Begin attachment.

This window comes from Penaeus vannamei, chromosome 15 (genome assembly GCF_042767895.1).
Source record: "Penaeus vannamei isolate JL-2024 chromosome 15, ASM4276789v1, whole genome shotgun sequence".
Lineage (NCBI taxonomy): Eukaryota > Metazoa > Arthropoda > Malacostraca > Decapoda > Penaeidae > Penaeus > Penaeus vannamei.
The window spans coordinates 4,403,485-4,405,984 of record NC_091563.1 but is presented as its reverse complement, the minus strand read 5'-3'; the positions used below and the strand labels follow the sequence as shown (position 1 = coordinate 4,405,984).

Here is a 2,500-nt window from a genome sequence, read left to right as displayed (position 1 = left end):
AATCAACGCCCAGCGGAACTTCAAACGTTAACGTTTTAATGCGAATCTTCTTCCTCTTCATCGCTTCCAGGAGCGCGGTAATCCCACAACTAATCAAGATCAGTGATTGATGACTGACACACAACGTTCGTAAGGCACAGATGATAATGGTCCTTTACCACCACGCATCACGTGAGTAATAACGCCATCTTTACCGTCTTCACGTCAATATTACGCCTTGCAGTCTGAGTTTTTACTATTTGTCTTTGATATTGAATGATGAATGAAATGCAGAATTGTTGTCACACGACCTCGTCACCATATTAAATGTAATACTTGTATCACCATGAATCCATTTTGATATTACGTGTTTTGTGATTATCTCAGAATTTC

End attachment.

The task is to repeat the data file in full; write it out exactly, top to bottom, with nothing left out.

This window comes from Penaeus vannamei, chromosome 15 (genome assembly GCF_042767895.1).
Source record: "Penaeus vannamei isolate JL-2024 chromosome 15, ASM4276789v1, whole genome shotgun sequence".
Lineage (NCBI taxonomy): Eukaryota > Metazoa > Arthropoda > Malacostraca > Decapoda > Penaeidae > Penaeus > Penaeus vannamei.
The window spans coordinates 4,403,485-4,405,984 of record NC_091563.1 but is presented as its reverse complement, the minus strand read 5'-3'; the positions used below and the strand labels follow the sequence as shown (position 1 = coordinate 4,405,984).

Here is a 2,500-nt window from a genome sequence, read left to right as displayed (position 1 = left end):
AATCAACGCCCAGCGGAACTTCAAACGTTAACGTTTTAATGCGAATCTTCTTCCTCTTCATCGCTTCCAGGAGCGCGGTAATCCCACAACTAATCAAGATCAGTGATTGATGACTGACACACAACGTTCGTAAGGCACAGATGATAATGGTCCTTTACCACCACGCATCACGTGAGTAATAACGCCATCTTTACCGTCTTCACGTCAATATTACGCCTTGCAGTCTGAGTTTTTACTATTTGTCTTTGATATTGAATGATGAATGAAATGCAGAATTGTTGTCACACGACCTCGTCACCATATTAAATGTAATACTTGTATCACCATGAATCCATTTTGATATTACGTGTTTTGTGATTATCTCAGAATTTC